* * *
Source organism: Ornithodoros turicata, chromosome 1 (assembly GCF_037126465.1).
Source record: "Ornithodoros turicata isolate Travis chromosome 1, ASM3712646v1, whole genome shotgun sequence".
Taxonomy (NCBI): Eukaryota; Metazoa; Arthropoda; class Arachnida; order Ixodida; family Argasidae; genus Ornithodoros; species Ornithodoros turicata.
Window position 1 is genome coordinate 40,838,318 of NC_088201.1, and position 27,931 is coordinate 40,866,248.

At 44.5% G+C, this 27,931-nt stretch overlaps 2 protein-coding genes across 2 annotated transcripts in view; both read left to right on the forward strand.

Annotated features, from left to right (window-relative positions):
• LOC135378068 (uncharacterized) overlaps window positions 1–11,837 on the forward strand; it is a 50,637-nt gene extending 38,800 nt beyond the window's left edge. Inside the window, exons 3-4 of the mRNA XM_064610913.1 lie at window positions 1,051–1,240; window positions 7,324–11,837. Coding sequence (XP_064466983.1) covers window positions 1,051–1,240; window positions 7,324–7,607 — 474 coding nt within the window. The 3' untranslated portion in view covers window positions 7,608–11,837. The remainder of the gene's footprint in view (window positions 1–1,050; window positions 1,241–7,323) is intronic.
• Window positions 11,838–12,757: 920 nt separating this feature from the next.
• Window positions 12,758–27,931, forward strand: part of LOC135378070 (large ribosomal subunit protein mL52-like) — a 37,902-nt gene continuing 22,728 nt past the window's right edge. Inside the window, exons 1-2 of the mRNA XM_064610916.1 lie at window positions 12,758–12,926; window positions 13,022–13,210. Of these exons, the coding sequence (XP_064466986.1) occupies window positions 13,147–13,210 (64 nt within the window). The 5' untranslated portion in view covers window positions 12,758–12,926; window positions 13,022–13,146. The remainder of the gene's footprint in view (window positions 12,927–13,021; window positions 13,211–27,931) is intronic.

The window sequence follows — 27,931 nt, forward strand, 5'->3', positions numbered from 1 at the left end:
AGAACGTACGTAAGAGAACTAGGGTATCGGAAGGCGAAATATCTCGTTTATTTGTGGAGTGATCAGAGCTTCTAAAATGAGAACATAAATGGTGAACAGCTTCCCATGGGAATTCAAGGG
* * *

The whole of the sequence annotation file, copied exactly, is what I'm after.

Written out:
Source organism: Ornithodoros turicata, chromosome 1 (assembly GCF_037126465.1).
Source record: "Ornithodoros turicata isolate Travis chromosome 1, ASM3712646v1, whole genome shotgun sequence".
Taxonomy (NCBI): Eukaryota; Metazoa; Arthropoda; class Arachnida; order Ixodida; family Argasidae; genus Ornithodoros; species Ornithodoros turicata.
Window position 1 is genome coordinate 40,838,318 of NC_088201.1, and position 27,931 is coordinate 40,866,248.

At 44.5% G+C, this 27,931-nt stretch overlaps 2 protein-coding genes across 2 annotated transcripts in view; both read left to right on the forward strand.

Annotated features, from left to right (window-relative positions):
• LOC135378068 (uncharacterized) overlaps window positions 1–11,837 on the forward strand; it is a 50,637-nt gene extending 38,800 nt beyond the window's left edge. Inside the window, exons 3-4 of the mRNA XM_064610913.1 lie at window positions 1,051–1,240; window positions 7,324–11,837. Coding sequence (XP_064466983.1) covers window positions 1,051–1,240; window positions 7,324–7,607 — 474 coding nt within the window. The 3' untranslated portion in view covers window positions 7,608–11,837. The remainder of the gene's footprint in view (window positions 1–1,050; window positions 1,241–7,323) is intronic.
• Window positions 11,838–12,757: 920 nt separating this feature from the next.
• Window positions 12,758–27,931, forward strand: part of LOC135378070 (large ribosomal subunit protein mL52-like) — a 37,902-nt gene continuing 22,728 nt past the window's right edge. Inside the window, exons 1-2 of the mRNA XM_064610916.1 lie at window positions 12,758–12,926; window positions 13,022–13,210. Of these exons, the coding sequence (XP_064466986.1) occupies window positions 13,147–13,210 (64 nt within the window). The 5' untranslated portion in view covers window positions 12,758–12,926; window positions 13,022–13,146. The remainder of the gene's footprint in view (window positions 12,927–13,021; window positions 13,211–27,931) is intronic.

The window sequence follows — 27,931 nt, forward strand, 5'->3', positions numbered from 1 at the left end:
AGAACGTACGTAAGAGAACTAGGGTATCGGAAGGCGAAATATCTCGTTTATTTGTGGAGTGATCAGAGCTTCTAAAATGAGAACATAAATGGTGAACAGCTTCCCATGGGAATTCAAGGG